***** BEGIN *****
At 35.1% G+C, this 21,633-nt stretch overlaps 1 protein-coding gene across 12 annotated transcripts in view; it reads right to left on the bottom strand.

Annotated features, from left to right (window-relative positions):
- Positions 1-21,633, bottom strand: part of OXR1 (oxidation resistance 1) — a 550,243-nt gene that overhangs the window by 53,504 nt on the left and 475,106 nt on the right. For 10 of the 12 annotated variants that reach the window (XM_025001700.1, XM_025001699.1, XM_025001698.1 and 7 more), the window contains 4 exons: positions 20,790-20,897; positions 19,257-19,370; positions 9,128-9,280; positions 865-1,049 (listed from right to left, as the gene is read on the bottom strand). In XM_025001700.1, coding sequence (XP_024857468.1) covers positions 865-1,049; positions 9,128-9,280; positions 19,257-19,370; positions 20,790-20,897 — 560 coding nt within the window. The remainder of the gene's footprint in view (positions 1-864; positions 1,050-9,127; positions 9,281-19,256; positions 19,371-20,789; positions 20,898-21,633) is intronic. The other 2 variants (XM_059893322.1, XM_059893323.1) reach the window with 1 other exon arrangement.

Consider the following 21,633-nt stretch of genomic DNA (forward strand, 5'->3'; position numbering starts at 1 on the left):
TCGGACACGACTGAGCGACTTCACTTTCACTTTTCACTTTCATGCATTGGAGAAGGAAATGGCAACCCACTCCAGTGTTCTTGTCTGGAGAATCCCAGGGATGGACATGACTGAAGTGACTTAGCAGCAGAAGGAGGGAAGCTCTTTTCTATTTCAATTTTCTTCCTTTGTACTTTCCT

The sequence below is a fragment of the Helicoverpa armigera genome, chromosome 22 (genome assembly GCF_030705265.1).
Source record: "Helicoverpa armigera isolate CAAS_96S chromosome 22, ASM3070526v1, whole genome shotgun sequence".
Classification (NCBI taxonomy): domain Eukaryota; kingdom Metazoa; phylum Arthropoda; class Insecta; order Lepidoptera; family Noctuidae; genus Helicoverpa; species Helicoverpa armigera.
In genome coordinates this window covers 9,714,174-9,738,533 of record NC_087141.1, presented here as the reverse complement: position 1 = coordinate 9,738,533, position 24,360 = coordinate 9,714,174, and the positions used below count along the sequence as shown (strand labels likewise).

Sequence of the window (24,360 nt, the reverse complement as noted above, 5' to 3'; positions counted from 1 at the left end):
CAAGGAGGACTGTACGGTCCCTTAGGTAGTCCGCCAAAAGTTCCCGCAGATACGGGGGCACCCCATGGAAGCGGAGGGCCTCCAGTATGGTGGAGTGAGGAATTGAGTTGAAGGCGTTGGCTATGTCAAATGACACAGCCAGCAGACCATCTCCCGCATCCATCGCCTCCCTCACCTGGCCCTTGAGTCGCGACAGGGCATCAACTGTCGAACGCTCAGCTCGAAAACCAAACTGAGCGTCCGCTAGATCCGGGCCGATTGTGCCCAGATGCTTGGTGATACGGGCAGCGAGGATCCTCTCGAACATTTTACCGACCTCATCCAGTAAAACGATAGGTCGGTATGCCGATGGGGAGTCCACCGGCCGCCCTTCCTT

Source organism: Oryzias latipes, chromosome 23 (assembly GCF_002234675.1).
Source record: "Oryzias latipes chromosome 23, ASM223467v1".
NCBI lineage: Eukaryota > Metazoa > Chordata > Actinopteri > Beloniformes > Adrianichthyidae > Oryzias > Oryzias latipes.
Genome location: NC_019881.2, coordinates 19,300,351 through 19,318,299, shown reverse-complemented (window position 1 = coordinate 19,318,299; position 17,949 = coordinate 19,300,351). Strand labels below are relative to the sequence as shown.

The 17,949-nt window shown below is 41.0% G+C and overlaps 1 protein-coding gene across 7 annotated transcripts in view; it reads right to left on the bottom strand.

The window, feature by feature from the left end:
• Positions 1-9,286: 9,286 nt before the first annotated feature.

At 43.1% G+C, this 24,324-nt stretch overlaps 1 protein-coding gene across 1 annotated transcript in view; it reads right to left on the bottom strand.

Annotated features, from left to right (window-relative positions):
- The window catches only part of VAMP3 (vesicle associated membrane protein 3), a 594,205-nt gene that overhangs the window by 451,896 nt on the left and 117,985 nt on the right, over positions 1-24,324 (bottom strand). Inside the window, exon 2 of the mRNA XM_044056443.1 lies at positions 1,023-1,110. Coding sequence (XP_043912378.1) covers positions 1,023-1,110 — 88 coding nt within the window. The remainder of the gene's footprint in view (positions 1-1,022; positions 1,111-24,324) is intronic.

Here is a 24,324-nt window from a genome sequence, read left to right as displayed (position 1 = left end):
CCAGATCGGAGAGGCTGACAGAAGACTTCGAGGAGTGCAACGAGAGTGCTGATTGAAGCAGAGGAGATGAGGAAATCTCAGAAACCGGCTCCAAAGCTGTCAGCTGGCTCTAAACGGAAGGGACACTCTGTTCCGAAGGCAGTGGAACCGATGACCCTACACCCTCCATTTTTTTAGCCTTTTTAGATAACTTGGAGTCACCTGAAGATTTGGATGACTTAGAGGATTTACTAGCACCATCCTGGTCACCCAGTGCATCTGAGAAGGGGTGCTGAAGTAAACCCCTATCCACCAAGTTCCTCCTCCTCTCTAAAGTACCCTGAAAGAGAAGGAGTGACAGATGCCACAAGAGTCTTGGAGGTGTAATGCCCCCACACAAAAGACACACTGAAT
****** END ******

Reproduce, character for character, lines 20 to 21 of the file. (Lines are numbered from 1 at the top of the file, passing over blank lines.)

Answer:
Annotated features, from left to right (window-relative positions):
- The window catches only part of VAMP3 (vesicle associated membrane protein 3), a 594,205-nt gene that overhangs the window by 451,896 nt on the left and 117,985 nt on the right, over positions 1-24,324 (bottom strand). Inside the window, exon 2 of the mRNA XM_044056443.1 lies at positions 1,023-1,110. Coding sequence (XP_043912378.1) covers positions 1,023-1,110 — 88 coding nt within the window. The remainder of the gene's footprint in view (positions 1-1,022; positions 1,111-24,324) is intronic.